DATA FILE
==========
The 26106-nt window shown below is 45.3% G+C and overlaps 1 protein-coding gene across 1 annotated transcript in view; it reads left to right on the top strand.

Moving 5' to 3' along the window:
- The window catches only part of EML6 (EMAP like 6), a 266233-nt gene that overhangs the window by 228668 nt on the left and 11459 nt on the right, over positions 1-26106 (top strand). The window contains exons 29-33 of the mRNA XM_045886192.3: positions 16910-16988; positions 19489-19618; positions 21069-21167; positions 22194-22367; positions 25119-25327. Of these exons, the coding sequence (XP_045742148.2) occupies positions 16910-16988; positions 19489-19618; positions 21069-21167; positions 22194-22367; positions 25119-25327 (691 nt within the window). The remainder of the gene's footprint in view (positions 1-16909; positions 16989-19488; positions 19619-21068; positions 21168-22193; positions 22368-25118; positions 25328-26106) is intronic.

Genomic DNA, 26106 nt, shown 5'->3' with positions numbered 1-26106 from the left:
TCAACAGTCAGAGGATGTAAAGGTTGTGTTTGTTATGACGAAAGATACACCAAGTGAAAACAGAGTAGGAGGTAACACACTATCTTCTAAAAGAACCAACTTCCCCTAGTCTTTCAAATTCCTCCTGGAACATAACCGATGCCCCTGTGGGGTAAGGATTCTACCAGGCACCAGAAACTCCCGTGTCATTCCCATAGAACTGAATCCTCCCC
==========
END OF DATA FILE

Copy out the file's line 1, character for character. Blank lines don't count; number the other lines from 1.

The 26106-nt window shown below is 45.3% G+C and overlaps 1 protein-coding gene across 1 annotated transcript in view; it reads left to right on the top strand.